Shamila Nair-Bedouelle, Assistant Director-General for Natural Sciences of UNESCO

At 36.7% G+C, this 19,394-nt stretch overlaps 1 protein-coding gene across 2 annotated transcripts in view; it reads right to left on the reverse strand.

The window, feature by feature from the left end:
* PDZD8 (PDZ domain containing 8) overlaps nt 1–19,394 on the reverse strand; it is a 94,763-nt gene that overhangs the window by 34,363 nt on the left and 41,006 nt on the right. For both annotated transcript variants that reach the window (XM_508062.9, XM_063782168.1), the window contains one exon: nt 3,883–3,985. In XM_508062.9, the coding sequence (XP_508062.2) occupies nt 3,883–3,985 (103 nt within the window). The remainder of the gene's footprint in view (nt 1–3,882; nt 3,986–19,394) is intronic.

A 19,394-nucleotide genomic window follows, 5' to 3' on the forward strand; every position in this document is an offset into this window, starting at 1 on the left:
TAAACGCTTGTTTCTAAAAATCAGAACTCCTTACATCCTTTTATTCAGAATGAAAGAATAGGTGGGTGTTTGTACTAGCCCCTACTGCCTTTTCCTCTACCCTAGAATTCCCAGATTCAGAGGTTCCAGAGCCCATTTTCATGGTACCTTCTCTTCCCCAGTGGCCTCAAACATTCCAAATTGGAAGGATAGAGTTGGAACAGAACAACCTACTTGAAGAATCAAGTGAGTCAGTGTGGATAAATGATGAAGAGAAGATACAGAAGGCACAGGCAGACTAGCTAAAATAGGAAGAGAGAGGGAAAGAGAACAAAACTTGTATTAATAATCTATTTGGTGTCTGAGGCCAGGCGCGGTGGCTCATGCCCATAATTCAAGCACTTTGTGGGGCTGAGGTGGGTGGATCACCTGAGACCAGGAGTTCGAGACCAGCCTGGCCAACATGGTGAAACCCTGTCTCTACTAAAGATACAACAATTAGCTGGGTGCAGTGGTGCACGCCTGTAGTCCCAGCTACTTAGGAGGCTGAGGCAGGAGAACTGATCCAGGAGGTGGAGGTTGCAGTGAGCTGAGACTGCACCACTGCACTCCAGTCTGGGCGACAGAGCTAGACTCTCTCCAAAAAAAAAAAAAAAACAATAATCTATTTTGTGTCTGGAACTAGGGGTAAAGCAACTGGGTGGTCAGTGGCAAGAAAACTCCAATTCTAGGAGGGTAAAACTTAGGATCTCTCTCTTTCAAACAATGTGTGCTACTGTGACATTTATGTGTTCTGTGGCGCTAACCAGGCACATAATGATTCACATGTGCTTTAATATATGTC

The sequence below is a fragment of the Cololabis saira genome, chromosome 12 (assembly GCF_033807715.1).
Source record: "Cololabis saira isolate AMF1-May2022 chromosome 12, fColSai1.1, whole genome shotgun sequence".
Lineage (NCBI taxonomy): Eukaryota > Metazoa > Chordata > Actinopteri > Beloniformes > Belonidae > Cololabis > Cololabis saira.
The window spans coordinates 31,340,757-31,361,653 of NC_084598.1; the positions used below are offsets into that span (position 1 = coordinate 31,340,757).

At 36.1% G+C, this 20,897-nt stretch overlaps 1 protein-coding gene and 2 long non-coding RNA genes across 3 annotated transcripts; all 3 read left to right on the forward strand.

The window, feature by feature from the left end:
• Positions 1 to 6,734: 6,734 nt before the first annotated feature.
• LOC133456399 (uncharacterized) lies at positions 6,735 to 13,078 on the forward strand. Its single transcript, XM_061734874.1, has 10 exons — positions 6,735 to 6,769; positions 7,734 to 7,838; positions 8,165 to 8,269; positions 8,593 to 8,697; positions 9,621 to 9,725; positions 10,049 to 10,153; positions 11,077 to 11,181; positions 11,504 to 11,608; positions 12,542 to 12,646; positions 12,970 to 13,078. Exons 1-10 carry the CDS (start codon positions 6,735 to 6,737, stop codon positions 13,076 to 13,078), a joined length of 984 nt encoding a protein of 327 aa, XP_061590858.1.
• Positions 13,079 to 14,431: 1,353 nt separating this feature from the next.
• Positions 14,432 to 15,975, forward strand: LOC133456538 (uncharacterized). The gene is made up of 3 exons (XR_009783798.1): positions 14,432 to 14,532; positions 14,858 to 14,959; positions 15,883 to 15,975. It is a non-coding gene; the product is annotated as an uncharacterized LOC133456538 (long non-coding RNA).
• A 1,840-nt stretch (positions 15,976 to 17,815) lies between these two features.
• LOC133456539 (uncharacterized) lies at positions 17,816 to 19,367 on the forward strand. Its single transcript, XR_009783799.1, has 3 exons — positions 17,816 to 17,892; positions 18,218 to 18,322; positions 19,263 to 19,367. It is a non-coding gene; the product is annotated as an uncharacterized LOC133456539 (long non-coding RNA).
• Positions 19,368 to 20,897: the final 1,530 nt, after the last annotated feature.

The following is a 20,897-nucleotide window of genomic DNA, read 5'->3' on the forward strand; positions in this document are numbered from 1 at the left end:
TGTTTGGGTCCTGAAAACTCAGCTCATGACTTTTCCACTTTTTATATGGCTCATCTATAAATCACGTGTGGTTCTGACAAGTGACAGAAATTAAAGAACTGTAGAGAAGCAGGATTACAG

Climate change represents one of the greatest threats facing humanity’s cultural heritage today. Cultural and natural heritage are increasingly at risk from the physical consequences of climate change, from growing fires, floods, droughts and desertification, to coral bleaching and rising sea levels. Climate change is also resulting in the displacement of peoples, contributing to the loss of intangible cultural heritage practices and traditional knowledge. Based on its longstanding experience in measuring and monitoring the impact of a wide range of threats on heritage, including climate change, UNESCO believes that cultural heritage must be safeguarded not only for its inherent value, but also for the key role it plays in climate change mitigation. Both tangible and intangible cultural heritage are important for building the resilience of communities and saving lives and property from the effects of climate change. Yet despite its crucial role in mitigating climate change impacts, cultural and natural heritage is not systematically integrated into the work of the United Nations Framework Convention on Climate Change or the Paris Agreement. That is why UNESCO is calling on Member States to commit to mainstreaming the protection of cultural and natural heritage into their climate change policies and processes, building on UNESCO’s current initiatives in this field, as well as its existing monitoring mechanisms, policies and recommendations. By joining the safeguarding of heritage with efforts to combat climate change, UNESCO believes that both causes can be strengthened.